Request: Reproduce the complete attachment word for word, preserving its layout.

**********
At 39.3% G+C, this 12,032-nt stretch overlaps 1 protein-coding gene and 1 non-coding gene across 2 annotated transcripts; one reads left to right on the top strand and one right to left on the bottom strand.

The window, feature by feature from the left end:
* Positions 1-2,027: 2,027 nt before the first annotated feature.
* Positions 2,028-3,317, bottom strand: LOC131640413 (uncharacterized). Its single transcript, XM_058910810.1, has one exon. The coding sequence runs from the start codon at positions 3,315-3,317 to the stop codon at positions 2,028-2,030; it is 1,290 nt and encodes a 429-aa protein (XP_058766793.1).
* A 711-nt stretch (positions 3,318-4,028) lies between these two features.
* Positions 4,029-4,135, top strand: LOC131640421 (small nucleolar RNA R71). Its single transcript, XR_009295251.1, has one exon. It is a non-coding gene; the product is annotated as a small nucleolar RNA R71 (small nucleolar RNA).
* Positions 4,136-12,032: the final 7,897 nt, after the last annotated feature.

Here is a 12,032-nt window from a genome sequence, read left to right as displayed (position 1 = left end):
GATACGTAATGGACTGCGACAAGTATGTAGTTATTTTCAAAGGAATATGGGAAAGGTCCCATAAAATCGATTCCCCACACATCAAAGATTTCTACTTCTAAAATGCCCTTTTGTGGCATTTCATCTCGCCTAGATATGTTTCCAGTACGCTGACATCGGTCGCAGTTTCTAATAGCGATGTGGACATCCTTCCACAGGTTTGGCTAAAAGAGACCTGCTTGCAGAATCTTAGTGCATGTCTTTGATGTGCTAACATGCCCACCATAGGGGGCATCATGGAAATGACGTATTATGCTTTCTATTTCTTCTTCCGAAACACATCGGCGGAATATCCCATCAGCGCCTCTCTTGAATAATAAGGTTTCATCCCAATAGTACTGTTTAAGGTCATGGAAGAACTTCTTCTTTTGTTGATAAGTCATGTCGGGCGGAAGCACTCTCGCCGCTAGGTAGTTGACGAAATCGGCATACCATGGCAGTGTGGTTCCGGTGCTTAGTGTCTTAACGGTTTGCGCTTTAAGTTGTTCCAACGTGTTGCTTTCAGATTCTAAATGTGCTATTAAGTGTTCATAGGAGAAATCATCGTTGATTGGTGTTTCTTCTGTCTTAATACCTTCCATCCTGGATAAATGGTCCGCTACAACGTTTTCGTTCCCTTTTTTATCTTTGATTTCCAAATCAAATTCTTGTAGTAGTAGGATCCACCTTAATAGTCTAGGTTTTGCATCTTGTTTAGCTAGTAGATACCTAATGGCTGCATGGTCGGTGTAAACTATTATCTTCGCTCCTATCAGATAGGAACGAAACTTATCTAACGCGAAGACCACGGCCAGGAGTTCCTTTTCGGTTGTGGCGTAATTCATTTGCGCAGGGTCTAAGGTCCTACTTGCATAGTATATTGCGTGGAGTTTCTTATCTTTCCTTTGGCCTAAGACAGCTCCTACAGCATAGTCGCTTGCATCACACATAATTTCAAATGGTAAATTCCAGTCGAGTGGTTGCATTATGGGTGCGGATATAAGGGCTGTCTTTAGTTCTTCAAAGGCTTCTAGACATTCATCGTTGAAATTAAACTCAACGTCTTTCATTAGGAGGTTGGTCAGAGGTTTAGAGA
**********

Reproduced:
At 39.3% G+C, this 12,032-nt stretch overlaps 1 protein-coding gene and 1 non-coding gene across 2 annotated transcripts; one reads left to right on the top strand and one right to left on the bottom strand.

The window, feature by feature from the left end:
* Positions 1-2,027: 2,027 nt before the first annotated feature.
* Positions 2,028-3,317, bottom strand: LOC131640413 (uncharacterized). Its single transcript, XM_058910810.1, has one exon. The coding sequence runs from the start codon at positions 3,315-3,317 to the stop codon at positions 2,028-2,030; it is 1,290 nt and encodes a 429-aa protein (XP_058766793.1).
* A 711-nt stretch (positions 3,318-4,028) lies between these two features.
* Positions 4,029-4,135, top strand: LOC131640421 (small nucleolar RNA R71). Its single transcript, XR_009295251.1, has one exon. It is a non-coding gene; the product is annotated as a small nucleolar RNA R71 (small nucleolar RNA).
* Positions 4,136-12,032: the final 7,897 nt, after the last annotated feature.

Here is a 12,032-nt window from a genome sequence, read left to right as displayed (position 1 = left end):
GATACGTAATGGACTGCGACAAGTATGTAGTTATTTTCAAAGGAATATGGGAAAGGTCCCATAAAATCGATTCCCCACACATCAAAGATTTCTACTTCTAAAATGCCCTTTTGTGGCATTTCATCTCGCCTAGATATGTTTCCAGTACGCTGACATCGGTCGCAGTTTCTAATAGCGATGTGGACATCCTTCCACAGGTTTGGCTAAAAGAGACCTGCTTGCAGAATCTTAGTGCATGTCTTTGATGTGCTAACATGCCCACCATAGGGGGCATCATGGAAATGACGTATTATGCTTTCTATTTCTTCTTCCGAAACACATCGGCGGAATATCCCATCAGCGCCTCTCTTGAATAATAAGGTTTCATCCCAATAGTACTGTTTAAGGTCATGGAAGAACTTCTTCTTTTGTTGATAAGTCATGTCGGGCGGAAGCACTCTCGCCGCTAGGTAGTTGACGAAATCGGCATACCATGGCAGTGTGGTTCCGGTGCTTAGTGTCTTAACGGTTTGCGCTTTAAGTTGTTCCAACGTGTTGCTTTCAGATTCTAAATGTGCTATTAAGTGTTCATAGGAGAAATCATCGTTGATTGGTGTTTCTTCTGTCTTAATACCTTCCATCCTGGATAAATGGTCCGCTACAACGTTTTCGTTCCCTTTTTTATCTTTGATTTCCAAATCAAATTCTTGTAGTAGTAGGATCCACCTTAATAGTCTAGGTTTTGCATCTTGTTTAGCTAGTAGATACCTAATGGCTGCATGGTCGGTGTAAACTATTATCTTCGCTCCTATCAGATAGGAACGAAACTTATCTAACGCGAAGACCACGGCCAGGAGTTCCTTTTCGGTTGTGGCGTAATTCATTTGCGCAGGGTCTAAGGTCCTACTTGCATAGTATATTGCGTGGAGTTTCTTATCTTTCCTTTGGCCTAAGACAGCTCCTACAGCATAGTCGCTTGCATCACACATAATTTCAAATGGTAAATTCCAGTCGAGTGGTTGCATTATGGGTGCGGATATAAGGGCTGTCTTTAGTTCTTCAAAGGCTTCTAGACATTCATCGTTGAAATTAAACTCAACGTCTTTCATTAGGAGGTTGGTCAGAGGTTTAGAGA